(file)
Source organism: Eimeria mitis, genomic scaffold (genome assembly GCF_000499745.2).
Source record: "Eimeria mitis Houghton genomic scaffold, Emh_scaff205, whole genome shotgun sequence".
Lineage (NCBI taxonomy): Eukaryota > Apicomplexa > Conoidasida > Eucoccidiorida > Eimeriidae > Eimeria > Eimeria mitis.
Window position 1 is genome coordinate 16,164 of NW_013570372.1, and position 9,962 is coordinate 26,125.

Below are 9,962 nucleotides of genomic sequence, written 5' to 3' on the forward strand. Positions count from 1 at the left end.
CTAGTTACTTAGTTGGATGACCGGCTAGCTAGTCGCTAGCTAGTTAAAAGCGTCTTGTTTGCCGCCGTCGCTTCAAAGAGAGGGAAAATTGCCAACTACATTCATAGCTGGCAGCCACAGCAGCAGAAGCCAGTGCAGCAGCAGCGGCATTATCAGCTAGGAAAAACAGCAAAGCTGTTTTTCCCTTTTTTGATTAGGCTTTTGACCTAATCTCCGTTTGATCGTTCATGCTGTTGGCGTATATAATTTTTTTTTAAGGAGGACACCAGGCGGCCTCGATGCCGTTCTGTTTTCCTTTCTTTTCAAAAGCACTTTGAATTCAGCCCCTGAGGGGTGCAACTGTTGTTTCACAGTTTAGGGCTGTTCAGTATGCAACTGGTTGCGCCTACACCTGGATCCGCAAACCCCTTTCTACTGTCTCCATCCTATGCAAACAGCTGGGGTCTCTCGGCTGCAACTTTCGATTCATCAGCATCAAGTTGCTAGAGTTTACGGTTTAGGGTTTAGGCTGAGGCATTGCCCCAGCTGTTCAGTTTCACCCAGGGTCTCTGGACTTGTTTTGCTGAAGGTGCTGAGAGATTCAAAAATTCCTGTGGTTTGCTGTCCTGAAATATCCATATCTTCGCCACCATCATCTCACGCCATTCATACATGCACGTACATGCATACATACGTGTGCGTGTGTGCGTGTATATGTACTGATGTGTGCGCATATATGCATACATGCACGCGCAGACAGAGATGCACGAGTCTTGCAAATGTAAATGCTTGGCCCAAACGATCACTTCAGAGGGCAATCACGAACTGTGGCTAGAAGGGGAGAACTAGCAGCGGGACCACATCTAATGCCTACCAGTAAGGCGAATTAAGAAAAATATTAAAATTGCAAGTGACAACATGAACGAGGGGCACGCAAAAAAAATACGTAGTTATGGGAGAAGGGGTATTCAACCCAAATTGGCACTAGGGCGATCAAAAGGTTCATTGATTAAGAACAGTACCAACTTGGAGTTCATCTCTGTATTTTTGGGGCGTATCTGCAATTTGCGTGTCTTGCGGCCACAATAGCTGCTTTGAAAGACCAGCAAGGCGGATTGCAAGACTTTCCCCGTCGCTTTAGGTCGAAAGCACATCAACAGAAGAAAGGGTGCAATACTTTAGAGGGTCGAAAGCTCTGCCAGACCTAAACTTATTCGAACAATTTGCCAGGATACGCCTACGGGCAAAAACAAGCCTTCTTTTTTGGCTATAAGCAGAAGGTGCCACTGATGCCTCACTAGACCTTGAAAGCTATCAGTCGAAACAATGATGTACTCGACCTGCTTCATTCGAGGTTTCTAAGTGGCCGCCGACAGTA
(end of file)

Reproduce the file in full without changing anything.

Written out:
Source organism: Eimeria mitis, genomic scaffold (genome assembly GCF_000499745.2).
Source record: "Eimeria mitis Houghton genomic scaffold, Emh_scaff205, whole genome shotgun sequence".
Lineage (NCBI taxonomy): Eukaryota > Apicomplexa > Conoidasida > Eucoccidiorida > Eimeriidae > Eimeria > Eimeria mitis.
Window position 1 is genome coordinate 16,164 of NW_013570372.1, and position 9,962 is coordinate 26,125.

Below are 9,962 nucleotides of genomic sequence, written 5' to 3' on the forward strand. Positions count from 1 at the left end.
CTAGTTACTTAGTTGGATGACCGGCTAGCTAGTCGCTAGCTAGTTAAAAGCGTCTTGTTTGCCGCCGTCGCTTCAAAGAGAGGGAAAATTGCCAACTACATTCATAGCTGGCAGCCACAGCAGCAGAAGCCAGTGCAGCAGCAGCGGCATTATCAGCTAGGAAAAACAGCAAAGCTGTTTTTCCCTTTTTTGATTAGGCTTTTGACCTAATCTCCGTTTGATCGTTCATGCTGTTGGCGTATATAATTTTTTTTTAAGGAGGACACCAGGCGGCCTCGATGCCGTTCTGTTTTCCTTTCTTTTCAAAAGCACTTTGAATTCAGCCCCTGAGGGGTGCAACTGTTGTTTCACAGTTTAGGGCTGTTCAGTATGCAACTGGTTGCGCCTACACCTGGATCCGCAAACCCCTTTCTACTGTCTCCATCCTATGCAAACAGCTGGGGTCTCTCGGCTGCAACTTTCGATTCATCAGCATCAAGTTGCTAGAGTTTACGGTTTAGGGTTTAGGCTGAGGCATTGCCCCAGCTGTTCAGTTTCACCCAGGGTCTCTGGACTTGTTTTGCTGAAGGTGCTGAGAGATTCAAAAATTCCTGTGGTTTGCTGTCCTGAAATATCCATATCTTCGCCACCATCATCTCACGCCATTCATACATGCACGTACATGCATACATACGTGTGCGTGTGTGCGTGTATATGTACTGATGTGTGCGCATATATGCATACATGCACGCGCAGACAGAGATGCACGAGTCTTGCAAATGTAAATGCTTGGCCCAAACGATCACTTCAGAGGGCAATCACGAACTGTGGCTAGAAGGGGAGAACTAGCAGCGGGACCACATCTAATGCCTACCAGTAAGGCGAATTAAGAAAAATATTAAAATTGCAAGTGACAACATGAACGAGGGGCACGCAAAAAAAATACGTAGTTATGGGAGAAGGGGTATTCAACCCAAATTGGCACTAGGGCGATCAAAAGGTTCATTGATTAAGAACAGTACCAACTTGGAGTTCATCTCTGTATTTTTGGGGCGTATCTGCAATTTGCGTGTCTTGCGGCCACAATAGCTGCTTTGAAAGACCAGCAAGGCGGATTGCAAGACTTTCCCCGTCGCTTTAGGTCGAAAGCACATCAACAGAAGAAAGGGTGCAATACTTTAGAGGGTCGAAAGCTCTGCCAGACCTAAACTTATTCGAACAATTTGCCAGGATACGCCTACGGGCAAAAACAAGCCTTCTTTTTTGGCTATAAGCAGAAGGTGCCACTGATGCCTCACTAGACCTTGAAAGCTATCAGTCGAAACAATGATGTACTCGACCTGCTTCATTCGAGGTTTCTAAGTGGCCGCCGACAGTA